You Should Stop Going To Your Non-Affirming Church. (Seriously.)
My little brother goes to an evangelical megachurch out in Denver. I went with him one Sunday with his wife. For a while I was just relieved my brother was getting back into church of any kind because, frankly, I was concerned for his spiritual health.
Now, I kind of wish he’d leave.
The church he goes to is what Church Clarity would call unclear: non-affirming, meaning that the church doesn’t have an officially stated policy on LGBTQ participation, however based on sermons and other front-facing information on their website leads one to believe that they are not-affirming of queer folks.
When I went with him on that Sunday, it was an all too familiar scene that you might be familiar with if you’ve ever been to a mega church concer–I mean worship service.
They are super nice, have mostly white folks but there are a few faces of color floating in the lobby and holding doors with huge, enthusiastic grins. (These POCs also happened to be featured in the video announcements so they can show off how diverse they are.)
You go find your seat in one of the numerous sections, about halfway up. House is packed, and then the lights dim as the worship leader starts to mumble some ad hoc prayer where he (always a he) shouts Jesus’ name a lot and, in one form or another, invokes the rest of the Trinity to be present or something to that effect. (Chains broken, eyes opened, ya know, the usual jargon.) It’s all very emotional, and the music is like… pretty good?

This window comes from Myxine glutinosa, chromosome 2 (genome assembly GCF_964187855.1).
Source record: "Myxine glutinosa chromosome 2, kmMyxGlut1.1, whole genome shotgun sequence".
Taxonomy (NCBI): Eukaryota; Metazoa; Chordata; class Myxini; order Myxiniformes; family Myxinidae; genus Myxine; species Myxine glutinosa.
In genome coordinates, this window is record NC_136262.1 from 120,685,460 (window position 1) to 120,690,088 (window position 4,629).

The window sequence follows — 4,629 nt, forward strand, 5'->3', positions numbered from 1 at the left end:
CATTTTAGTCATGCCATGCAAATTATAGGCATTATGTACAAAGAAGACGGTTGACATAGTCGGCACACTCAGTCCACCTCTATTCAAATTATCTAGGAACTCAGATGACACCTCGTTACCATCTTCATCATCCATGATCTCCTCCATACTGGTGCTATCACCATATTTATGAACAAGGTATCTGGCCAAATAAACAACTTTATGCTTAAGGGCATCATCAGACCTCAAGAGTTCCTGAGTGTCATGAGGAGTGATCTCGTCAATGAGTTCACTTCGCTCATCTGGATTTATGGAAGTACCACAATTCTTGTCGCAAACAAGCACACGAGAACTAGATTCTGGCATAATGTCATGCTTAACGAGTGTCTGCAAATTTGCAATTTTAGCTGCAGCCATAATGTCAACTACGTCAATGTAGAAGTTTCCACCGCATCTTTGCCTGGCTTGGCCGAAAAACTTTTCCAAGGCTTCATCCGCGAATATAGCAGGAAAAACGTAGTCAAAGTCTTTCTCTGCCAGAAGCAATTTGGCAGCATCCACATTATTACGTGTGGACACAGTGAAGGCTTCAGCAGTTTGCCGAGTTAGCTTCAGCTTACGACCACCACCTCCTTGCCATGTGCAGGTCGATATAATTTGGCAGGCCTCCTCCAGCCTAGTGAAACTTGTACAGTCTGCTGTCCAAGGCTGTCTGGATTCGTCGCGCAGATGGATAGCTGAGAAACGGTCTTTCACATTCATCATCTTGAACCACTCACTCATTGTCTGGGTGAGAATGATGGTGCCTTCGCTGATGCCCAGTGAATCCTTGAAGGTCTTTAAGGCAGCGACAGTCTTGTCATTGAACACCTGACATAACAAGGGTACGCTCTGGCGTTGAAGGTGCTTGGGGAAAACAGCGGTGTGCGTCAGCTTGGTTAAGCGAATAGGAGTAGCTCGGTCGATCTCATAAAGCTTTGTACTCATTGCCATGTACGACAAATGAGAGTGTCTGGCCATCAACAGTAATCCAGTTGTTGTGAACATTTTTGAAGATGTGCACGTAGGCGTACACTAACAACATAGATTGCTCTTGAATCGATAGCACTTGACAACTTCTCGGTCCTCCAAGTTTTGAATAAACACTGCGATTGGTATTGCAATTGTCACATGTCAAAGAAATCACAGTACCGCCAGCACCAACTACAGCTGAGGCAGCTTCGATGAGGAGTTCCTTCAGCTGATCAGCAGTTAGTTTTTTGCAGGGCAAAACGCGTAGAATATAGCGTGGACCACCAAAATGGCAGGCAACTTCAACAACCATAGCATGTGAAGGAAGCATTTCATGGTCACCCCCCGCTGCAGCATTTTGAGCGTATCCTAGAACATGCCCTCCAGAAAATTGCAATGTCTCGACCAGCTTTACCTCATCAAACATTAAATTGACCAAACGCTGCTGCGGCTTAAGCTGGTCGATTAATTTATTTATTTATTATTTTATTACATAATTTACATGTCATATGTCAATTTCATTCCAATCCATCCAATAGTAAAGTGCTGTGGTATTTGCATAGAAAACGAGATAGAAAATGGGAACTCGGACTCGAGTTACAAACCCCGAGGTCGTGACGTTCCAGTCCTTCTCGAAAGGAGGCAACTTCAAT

Like these are good musicians and vocalists. And they get to the end of the set where there is this ballad love song to your boyfriend (Jesus), and man… ur just… really feeling it.
Pastor gets up and subtly shades everyone for not praying enough and also not tithing while also talking for nearly 45 minutes (at least it feels that way) about his (always a his) smoking hot wife and how they build each other up. The sermon was like applicable but also like accessible and quotes a few verses of the Bible out of context, and then the pastor disregards the passages in order to give you his opinion of something pointless, ya know?
Eventually they talk about the blood and the body. You consume your chicklet and grape juice Jesus, go back to your seat, throw a few bucks in the buckets they are passing around the buckets and then you leave and go eat somewhere.
And it seems harmless! They’ve got childcare. They’re nice. They say that “everyone is welcome.” It feels like everyone is welcome.
But not everyone is.
And you’d never know.
I’ve written my story about my experience going to a non-affirming church that seemed welcoming and even told me I was welcome to fully participate, that was until I actually wanted to volunteer as a bible study leader. Even though I was more than qualified for this volunteer position and had numerous years of ministry experience, I was told “Well, it would be the leadership making a statement [about LGBTQ] people that we aren’t ready to make yet.”
Allowing me to lead would be tacit approval, and they couldn’t let it get out that queer folks exist and are capable of leading and discipling people in the way of Jesus Christ, like any other human. (That’s my inference.)